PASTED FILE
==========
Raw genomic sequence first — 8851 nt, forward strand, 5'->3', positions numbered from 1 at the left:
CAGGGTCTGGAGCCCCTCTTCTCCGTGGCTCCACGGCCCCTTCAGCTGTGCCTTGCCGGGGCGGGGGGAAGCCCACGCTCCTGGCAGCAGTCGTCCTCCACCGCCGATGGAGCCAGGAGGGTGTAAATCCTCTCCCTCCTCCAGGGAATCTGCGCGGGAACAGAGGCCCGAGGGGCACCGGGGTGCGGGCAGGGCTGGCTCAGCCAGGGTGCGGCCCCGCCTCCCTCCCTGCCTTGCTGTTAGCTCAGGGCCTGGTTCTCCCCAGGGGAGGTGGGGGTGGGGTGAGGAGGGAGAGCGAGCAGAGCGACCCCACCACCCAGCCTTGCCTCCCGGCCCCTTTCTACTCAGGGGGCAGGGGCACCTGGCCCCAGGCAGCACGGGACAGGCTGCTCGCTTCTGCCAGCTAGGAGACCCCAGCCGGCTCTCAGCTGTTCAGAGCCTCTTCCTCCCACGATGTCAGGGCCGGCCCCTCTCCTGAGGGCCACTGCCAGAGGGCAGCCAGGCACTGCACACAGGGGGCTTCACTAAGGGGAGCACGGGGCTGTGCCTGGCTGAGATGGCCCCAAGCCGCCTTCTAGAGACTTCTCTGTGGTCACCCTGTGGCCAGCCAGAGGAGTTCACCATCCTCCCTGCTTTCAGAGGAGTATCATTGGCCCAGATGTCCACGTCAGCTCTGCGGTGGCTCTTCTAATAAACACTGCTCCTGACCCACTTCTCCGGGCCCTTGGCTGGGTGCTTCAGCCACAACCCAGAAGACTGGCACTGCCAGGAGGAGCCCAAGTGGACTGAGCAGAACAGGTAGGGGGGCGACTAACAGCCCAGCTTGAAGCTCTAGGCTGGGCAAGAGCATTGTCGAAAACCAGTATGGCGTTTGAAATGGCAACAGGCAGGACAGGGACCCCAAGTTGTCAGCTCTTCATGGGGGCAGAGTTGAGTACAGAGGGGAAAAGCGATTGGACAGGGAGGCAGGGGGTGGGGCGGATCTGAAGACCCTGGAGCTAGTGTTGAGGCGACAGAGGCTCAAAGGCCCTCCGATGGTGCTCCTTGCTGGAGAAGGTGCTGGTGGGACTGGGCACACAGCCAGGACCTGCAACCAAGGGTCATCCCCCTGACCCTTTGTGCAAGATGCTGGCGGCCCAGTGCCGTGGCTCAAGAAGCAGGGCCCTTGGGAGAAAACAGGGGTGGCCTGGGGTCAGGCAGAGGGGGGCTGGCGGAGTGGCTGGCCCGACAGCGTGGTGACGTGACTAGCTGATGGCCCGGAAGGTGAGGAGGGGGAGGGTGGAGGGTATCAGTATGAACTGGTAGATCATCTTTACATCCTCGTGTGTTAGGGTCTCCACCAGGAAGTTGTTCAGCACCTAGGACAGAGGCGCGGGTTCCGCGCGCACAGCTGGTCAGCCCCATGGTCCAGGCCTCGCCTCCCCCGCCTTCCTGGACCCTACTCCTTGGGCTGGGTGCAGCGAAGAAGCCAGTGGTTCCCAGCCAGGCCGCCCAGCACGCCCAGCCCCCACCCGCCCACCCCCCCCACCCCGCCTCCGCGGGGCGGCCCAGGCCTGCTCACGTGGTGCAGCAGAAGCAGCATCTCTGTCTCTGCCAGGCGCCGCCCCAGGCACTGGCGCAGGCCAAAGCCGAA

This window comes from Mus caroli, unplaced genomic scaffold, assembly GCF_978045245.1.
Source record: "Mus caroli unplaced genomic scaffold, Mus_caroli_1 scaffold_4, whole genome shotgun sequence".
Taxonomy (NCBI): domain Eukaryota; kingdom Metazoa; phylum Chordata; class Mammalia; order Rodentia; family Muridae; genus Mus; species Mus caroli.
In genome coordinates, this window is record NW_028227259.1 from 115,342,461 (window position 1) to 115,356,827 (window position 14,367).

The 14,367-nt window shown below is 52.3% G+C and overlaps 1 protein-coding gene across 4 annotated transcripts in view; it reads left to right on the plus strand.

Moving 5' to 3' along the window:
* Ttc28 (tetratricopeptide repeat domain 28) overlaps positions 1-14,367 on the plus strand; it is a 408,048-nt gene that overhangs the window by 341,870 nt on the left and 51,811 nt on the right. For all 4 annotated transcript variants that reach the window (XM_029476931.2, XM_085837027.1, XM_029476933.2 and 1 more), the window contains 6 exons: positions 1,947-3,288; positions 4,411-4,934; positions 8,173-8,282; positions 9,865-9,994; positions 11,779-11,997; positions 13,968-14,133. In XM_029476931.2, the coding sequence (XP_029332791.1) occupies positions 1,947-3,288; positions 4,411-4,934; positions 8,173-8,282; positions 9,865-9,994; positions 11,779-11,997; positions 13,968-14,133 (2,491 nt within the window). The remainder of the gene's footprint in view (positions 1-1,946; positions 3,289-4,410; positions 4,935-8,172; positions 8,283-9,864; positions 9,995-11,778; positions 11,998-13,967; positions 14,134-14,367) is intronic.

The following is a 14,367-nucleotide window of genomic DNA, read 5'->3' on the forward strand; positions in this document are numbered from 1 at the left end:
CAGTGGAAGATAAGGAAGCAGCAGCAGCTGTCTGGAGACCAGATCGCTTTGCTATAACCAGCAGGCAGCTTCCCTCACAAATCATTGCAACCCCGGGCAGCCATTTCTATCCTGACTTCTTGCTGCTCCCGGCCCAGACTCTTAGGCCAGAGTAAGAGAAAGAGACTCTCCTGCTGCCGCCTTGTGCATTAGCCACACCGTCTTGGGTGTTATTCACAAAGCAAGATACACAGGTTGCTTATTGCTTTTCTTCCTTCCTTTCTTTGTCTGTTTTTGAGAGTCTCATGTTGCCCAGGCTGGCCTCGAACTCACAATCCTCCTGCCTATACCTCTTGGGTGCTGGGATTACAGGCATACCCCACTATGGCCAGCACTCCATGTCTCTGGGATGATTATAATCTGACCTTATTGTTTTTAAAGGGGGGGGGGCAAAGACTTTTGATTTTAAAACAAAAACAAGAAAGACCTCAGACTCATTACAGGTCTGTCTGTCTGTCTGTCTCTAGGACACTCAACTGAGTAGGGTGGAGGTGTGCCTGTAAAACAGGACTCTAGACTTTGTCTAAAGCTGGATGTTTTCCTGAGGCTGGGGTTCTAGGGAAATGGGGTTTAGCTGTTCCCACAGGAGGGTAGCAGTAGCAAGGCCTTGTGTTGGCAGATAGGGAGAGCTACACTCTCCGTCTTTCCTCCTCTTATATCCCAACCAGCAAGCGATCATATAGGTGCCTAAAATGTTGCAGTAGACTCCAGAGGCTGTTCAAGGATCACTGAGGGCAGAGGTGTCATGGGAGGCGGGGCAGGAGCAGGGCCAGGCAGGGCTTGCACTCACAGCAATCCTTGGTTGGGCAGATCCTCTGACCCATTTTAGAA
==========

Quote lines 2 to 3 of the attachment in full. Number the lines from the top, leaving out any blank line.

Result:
CAGGGTCTGGAGCCCCTCTTCTCCGTGGCTCCACGGCCCCTTCAGCTGTGCCTTGCCGGGGCGGGGGGAAGCCCACGCTCCTGGCAGCAGTCGTCCTCCACCGCCGATGGAGCCAGGAGGGTGTAAATCCTCTCCCTCCTCCAGGGAATCTGCGCGGGAACAGAGGCCCGAGGGGCACCGGGGTGCGGGCAGGGCTGGCTCAGCCAGGGTGCGGCCCCGCCTCCCTCCCTGCCTTGCTGTTAGCTCAGGGCCTGGTTCTCCCCAGGGGAGGTGGGGGTGGGGTGAGGAGGGAGAGCGAGCAGAGCGACCCCACCACCCAGCCTTGCCTCCCGGCCCCTTTCTACTCAGGGGGCAGGGGCACCTGGCCCCAGGCAGCACGGGACAGGCTGCTCGCTTCTGCCAGCTAGGAGACCCCAGCCGGCTCTCAGCTGTTCAGAGCCTCTTCCTCCCACGATGTCAGGGCCGGCCCCTCTCCTGAGGGCCACTGCCAGAGGGCAGCCAGGCACTGCACACAGGGGGCTTCACTAAGGGGAGCACGGGGCTGTGCCTGGCTGAGATGGCCCCAAGCCGCCTTCTAGAGACTTCTCTGTGGTCACCCTGTGGCCAGCCAGAGGAGTTCACCATCCTCCCTGCTTTCAGAGGAGTATCATTGGCCCAGATGTCCACGTCAGCTCTGCGGTGGCTCTTCTAATAAACACTGCTCCTGACCCACTTCTCCGGGCCCTTGGCTGGGTGCTTCAGCCACAACCCAGAAGACTGGCACTGCCAGGAGGAGCCCAAGTGGACTGAGCAGAACAGGTAGGGGGGCGACTAACAGCCCAGCTTGAAGCTCTAGGCTGGGCAAGAGCATTGTCGAAAACCAGTATGGCGTTTGAAATGGCAACAGGCAGGACAGGGACCCCAAGTTGTCAGCTCTTCATGGGGGCAGAGTTGAGTACAGAGGGGAAAAGCGATTGGACAGGGAGGCAGGGGGTGGGGCGGATCTGAAGACCCTGGAGCTAGTGTTGAGGCGACAGAGGCTCAAAGGCCCTCCGATGGTGCTCCTTGCTGGAGAAGGTGCTGGTGGGACTGGGCACACAGCCAGGACCTGCAACCAAGGGTCATCCCCCTGACCCTTTGTGCAAGATGCTGGCGGCCCAGTGCCGTGGCTCAAGAAGCAGGGCCCTTGGGAGAAAACAGGGGTGGCCTGGGGTCAGGCAGAGGGGGGCTGGCGGAGTGGCTGGCCCGACAGCGTGGTGACGTGACTAGCTGATGGCCCGGAAGGTGAGGAGGGGGAGGGTGGAGGGTATCAGTATGAACTGGTAGATCATCTTTACATCCTCGTGTGTTAGGGTCTCCACCAGGAAGTTGTTCAGCACCTAGGACAGAGGCGCGGGTTCCGCGCGCACAGCTGGTCAGCCCCATGGTCCAGGCCTCGCCTCCCCCGCCTTCCTGGACCCTACTCCTTGGGCTGGGTGCAGCGAAGAAGCCAGTGGTTCCCAGCCAGGCCGCCCAGCACGCCCAGCCCCCACCCGCCCACCCCCCCCACCCCGCCTCCGCGGGGCGGCCCAGGCCTGCTCACGTGGTGCAGCAGAAGCAGCATCTCTGTCTCTGCCAGGCGCCGCCCCAGGCACTGGCGCAGGCCAAAGCCGAA

This window comes from Mus caroli, unplaced genomic scaffold, assembly GCF_978045245.1.